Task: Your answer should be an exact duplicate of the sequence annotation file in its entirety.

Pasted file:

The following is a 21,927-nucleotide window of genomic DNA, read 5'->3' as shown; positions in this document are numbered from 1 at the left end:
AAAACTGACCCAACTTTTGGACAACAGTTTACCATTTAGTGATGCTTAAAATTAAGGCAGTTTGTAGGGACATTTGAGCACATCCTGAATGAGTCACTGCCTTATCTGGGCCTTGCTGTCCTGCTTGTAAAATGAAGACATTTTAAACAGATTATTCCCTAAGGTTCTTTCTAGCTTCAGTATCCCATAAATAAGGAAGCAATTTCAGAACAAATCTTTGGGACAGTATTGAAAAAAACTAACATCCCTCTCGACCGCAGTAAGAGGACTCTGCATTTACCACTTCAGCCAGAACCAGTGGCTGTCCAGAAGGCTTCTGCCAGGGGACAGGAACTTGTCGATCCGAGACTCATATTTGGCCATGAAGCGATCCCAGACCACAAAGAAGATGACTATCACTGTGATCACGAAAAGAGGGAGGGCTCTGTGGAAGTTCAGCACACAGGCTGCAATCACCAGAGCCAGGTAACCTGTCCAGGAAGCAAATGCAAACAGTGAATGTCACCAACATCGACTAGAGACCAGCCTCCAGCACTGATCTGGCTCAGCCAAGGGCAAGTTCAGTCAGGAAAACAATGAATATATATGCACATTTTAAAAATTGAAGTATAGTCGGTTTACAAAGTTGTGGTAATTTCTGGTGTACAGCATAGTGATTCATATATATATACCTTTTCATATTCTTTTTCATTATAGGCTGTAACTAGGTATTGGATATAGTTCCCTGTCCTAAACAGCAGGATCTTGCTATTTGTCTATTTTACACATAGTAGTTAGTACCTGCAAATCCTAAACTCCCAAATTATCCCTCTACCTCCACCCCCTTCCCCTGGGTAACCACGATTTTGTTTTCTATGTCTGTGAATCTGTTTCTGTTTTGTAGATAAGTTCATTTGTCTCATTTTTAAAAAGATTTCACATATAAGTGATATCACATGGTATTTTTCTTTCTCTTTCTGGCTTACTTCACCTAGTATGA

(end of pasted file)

The following is a 21,927-nucleotide window of genomic DNA, read 5'->3' as shown; positions in this document are numbered from 1 at the left end:
AAAACTGACCCAACTTTTGGACAACAGTTTACCATTTAGTGATGCTTAAAATTAAGGCAGTTTGTAGGGACATTTGAGCACATCCTGAATGAGTCACTGCCTTATCTGGGCCTTGCTGTCCTGCTTGTAAAATGAAGACATTTTAAACAGATTATTCCCTAAGGTTCTTTCTAGCTTCAGTATCCCATAAATAAGGAAGCAATTTCAGAACAAATCTTTGGGACAGTATTGAAAAAAACTAACATCCCTCTCGACCGCAGTAAGAGGACTCTGCATTTACCACTTCAGCCAGAACCAGTGGCTGTCCAGAAGGCTTCTGCCAGGGGACAGGAACTTGTCGATCCGAGACTCATATTTGGCCATGAAGCGATCCCAGACCACAAAGAAGATGACTATCACTGTGATCACGAAAAGAGGGAGGGCTCTGTGGAAGTTCAGCACACAGGCTGCAATCACCAGAGCCAGGTAACCTGTCCAGGAAGCAAATGCAAACAGTGAATGTCACCAACATCGACTAGAGACCAGCCTCCAGCACTGATCTGGCTCAGCCAAGGGCAAGTTCAGTCAGGAAAACAATGAATATATATGCACATTTTAAAAATTGAAGTATAGTCGGTTTACAAAGTTGTGGTAATTTCTGGTGTACAGCATAGTGATTCATATATATATACCTTTTCATATTCTTTTTCATTATAGGCTGTAACTAGGTATTGGATATAGTTCCCTGTCCTAAACAGCAGGATCTTGCTATTTGTCTATTTTACACATAGTAGTTAGTACCTGCAAATCCTAAACTCCCAAATTATCCCTCTACCTCCACCCCCTTCCCCTGGGTAACCACGATTTTGTTTTCTATGTCTGTGAATCTGTTTCTGTTTTGTAGATAAGTTCATTTGTCTCATTTTTAAAAAGATTTCACATATAAGTGATATCACATGGTATTTTTCTTTCTCTTTCTGGCTTACTTCACCTAGTATGA